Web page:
Minute quibbles aside, From Hell is a stylish movie that deserves to be seen on DVD if you haven't seen it before. For those of you who caught it in the theaters and felt ambivalence, I urge you to watch it again—it's rare that a movie snags me the second time around, but From Hell did just that. And just to throw in my two cents, I still think the Ripper was really the Loch Ness Monster (to understand that joke, be sure to rent the wacky Amazon Women on the Moon). [Editor's Note: And that, dear readers, is what sets Judge Naugle apart: he can compare any film to a cheesy B-flick.]
From Hell is presented in 2.35:1 anamorphic widescreen. For as good as this image looks (and it looks great), the whole thing is covered in drab darkness and dirty blacks. Since the film takes place mostly at night in the pitch black corners of London's streets, the image often appears overly dark and bland. However, this is the way it's supposed to look, and as such sports nary a hint of edge enhancement, grain, or dirt. This is an excellent looking transfer to a very grungy looking film.
The audio is presented in Dolby Digital 5.1 Surround as well as DTS 5.1, both in English. Either of these soundtracks should give your home theater system a thorough workout. There are many great moments of surround sound in this film (especially with the front speakers), and the dialogue, effects, and music all come through clear as a bell. Also available on this disc are French and Spanish soundtracks in Dolby Surround, as well as English subtitles.
The good news is that fans of this film will be busting at the seams to get their hands on this very well produced "Director's Limited Edition" two-disc set. When Fox wants to do right by DVD, they really do right, as evidenced by this excellent set. Starting off disc one is a commentary track by Albert Hughes, Allen Hughes, screenwriter Rafael Yglesias, cinematographer Peter Deming, and actor Robbie Coltrane. Each of the participant's comments have been recorded separately and put together as one whole, cohesive track. From the outset, the Hughes brothers comment that they're not huge fans of commentaries, so the bulk of this track is left up to the rest of the participants. Personally, I found Coltrane to be the funniest and most interesting talker. Taken as a whole, this is a nice way to learn some background about the film. Also included on disc one are 20 deleted scenes, as well as an alternate ending to the film. There's some genuinely good stuff to be found here, including an extended death scene of Dark Annie and an alternate ending that, while lush and different, wouldn't have served the film as well as the one they ended up using.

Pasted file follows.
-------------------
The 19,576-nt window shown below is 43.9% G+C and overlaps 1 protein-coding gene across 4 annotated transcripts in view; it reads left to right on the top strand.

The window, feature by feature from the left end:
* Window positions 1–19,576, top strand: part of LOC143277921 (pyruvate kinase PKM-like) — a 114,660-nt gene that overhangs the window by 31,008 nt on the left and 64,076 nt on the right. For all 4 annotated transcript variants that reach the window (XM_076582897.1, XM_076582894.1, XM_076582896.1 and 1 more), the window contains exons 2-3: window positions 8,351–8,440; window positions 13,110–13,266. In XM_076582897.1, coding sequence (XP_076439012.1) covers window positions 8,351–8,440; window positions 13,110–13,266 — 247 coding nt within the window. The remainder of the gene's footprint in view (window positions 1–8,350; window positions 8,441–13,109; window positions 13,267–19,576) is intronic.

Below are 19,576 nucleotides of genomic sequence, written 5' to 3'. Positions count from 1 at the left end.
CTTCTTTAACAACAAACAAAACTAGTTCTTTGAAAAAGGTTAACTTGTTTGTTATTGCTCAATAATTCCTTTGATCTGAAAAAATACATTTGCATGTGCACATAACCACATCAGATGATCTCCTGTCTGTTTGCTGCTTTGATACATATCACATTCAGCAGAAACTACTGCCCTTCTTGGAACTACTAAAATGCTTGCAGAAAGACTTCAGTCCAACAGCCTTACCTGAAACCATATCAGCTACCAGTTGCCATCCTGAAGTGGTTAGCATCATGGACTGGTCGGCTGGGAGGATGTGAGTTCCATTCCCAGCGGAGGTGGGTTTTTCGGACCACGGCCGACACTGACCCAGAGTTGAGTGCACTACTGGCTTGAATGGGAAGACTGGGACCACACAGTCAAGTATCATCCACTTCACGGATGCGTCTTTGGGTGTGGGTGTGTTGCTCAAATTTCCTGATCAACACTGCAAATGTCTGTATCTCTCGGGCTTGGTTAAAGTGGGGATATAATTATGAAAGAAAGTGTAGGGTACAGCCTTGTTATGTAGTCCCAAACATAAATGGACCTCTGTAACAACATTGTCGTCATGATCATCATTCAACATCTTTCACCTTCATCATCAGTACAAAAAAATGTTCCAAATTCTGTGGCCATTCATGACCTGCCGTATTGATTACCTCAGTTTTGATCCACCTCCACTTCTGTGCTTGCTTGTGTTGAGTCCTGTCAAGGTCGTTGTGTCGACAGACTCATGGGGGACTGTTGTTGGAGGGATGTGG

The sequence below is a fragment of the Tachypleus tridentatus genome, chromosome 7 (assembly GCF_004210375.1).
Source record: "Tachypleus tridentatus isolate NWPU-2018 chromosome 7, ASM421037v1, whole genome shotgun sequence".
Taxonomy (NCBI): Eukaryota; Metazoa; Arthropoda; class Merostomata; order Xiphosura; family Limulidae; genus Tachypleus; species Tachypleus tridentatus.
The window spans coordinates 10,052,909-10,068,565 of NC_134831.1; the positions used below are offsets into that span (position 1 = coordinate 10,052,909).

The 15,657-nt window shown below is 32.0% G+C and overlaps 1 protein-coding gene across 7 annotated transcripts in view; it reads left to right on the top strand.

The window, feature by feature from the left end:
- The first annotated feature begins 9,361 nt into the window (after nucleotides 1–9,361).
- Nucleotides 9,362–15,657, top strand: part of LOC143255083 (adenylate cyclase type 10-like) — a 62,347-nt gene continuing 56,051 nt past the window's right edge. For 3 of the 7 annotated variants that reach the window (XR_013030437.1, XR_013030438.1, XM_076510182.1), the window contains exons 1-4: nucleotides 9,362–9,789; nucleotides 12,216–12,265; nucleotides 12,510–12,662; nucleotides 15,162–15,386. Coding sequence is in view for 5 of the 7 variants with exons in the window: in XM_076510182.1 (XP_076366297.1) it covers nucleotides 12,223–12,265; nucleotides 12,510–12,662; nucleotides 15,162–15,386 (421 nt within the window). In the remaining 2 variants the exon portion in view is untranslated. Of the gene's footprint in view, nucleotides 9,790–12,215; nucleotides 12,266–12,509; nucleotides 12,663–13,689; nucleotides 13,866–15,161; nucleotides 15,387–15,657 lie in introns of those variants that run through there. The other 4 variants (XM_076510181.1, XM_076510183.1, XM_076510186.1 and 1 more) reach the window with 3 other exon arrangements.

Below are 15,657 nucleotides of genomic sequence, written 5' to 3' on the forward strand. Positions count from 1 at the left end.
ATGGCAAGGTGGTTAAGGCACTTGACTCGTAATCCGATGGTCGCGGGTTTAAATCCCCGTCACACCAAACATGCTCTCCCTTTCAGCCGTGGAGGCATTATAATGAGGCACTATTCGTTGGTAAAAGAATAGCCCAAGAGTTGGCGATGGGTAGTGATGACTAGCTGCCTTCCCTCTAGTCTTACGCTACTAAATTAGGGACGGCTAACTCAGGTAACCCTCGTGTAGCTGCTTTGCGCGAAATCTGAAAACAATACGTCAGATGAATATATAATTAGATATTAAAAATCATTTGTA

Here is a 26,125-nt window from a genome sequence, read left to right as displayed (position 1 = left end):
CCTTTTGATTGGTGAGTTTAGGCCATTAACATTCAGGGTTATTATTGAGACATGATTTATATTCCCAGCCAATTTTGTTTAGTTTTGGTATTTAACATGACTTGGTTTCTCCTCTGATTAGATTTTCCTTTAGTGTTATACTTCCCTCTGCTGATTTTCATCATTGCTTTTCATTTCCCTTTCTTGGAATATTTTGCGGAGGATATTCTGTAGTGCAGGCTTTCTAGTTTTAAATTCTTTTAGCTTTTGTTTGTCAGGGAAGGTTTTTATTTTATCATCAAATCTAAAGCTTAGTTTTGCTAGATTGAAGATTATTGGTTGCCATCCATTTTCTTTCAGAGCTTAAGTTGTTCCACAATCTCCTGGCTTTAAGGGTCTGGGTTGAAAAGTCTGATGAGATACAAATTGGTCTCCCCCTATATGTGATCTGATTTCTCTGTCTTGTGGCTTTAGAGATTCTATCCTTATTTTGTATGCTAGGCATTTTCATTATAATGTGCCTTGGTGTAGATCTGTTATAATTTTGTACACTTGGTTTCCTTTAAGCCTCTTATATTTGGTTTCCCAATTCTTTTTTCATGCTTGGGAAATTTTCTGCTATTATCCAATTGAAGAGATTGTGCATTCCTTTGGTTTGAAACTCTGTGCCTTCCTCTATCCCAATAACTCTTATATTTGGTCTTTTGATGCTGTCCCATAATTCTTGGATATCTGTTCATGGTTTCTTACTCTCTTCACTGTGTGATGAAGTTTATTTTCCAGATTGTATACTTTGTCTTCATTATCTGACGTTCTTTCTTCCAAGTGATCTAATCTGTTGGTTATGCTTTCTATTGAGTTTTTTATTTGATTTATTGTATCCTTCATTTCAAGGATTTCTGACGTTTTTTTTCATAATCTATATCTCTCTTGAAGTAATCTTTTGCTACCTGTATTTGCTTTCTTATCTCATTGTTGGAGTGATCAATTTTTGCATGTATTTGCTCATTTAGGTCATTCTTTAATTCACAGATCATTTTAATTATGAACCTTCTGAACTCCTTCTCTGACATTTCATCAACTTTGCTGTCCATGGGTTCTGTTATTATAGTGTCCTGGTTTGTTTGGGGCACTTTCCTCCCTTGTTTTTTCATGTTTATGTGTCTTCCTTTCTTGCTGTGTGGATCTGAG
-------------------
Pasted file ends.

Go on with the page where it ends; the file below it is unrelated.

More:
Flip over to disc two and you'll find the rest of the set's extra features, starting with some featurettes on the making of the film. First up is a very in-depth featurette titled "Jack the Ripper: Six Degrees of Separation," which takes a probing eye to the real-life Jack the Ripper case. This piece doesn't have a lot to do with the film, instead focusing on the real Ripper case and his victims, the theories behind the killer, and other aspects of the mystery. As the program progresses a small magnifying glass icon pops up now and then allowing the viewer to move onto an alternate section that's filled with older documentary footage on the Ripper case. All in all this is a pretty cool look at the real Ripper, though be forewarned that there is some graphic imagery of a few of the Ripper's victims. Next up is a production design featurette hosted by production designer Martin Childs that's your basic look at what it took to recreate the sets from 19th century London. Following suit is the Hughes brothers in "Tour of the Murder Sites," a historical showcase of London by the brothers pointing out exactly where the Ripper's murders took place. Personally, I found this to be the best supplement on this disc. "A View From Hell" is a short HBO feature hosted by Heather Graham and doesn't add a lot to one's knowledge of the film. This is typical promo material right down to the shoddy clips from the movie. "Absinthe Makes the Heart Grow Fonder" is a nostalgic look back on the illegal beverage (well, illegal here in the U.S. at least…). Interviewed in this section are two nobodies who just seem to really like talking about drinking Absinthe and what effects it has on their gray matter.
Finally, there is a fairly neat look at the graphic novel from which From Hell was derived (including a peek at some of the images and themes not seen in the film), as well as theatrical trailers for the movies From Hell and the Richard Gere suspense thriller Unfaithful.
From Hell is well wroth your time if you're in the mood for something original and different. This is the first film I've seen by the Hughes brothers, and so far I like what I'm seeing. Fox's work on this title is very good—from excellent video and audio presentations to a morgue's worth of special features, From Hell will make a nice addition to any DVD fan's collection.
From Hell is found…well, it's found dead on the street! But if it were still alive, it would be found innocent!
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Scales of Justice
• Commentary Track by Directors/Producers Albert and Allen Hughes, Writer Rafael Yglesias, Cinematographer Peter Deming, and Actor Robbie Coltrane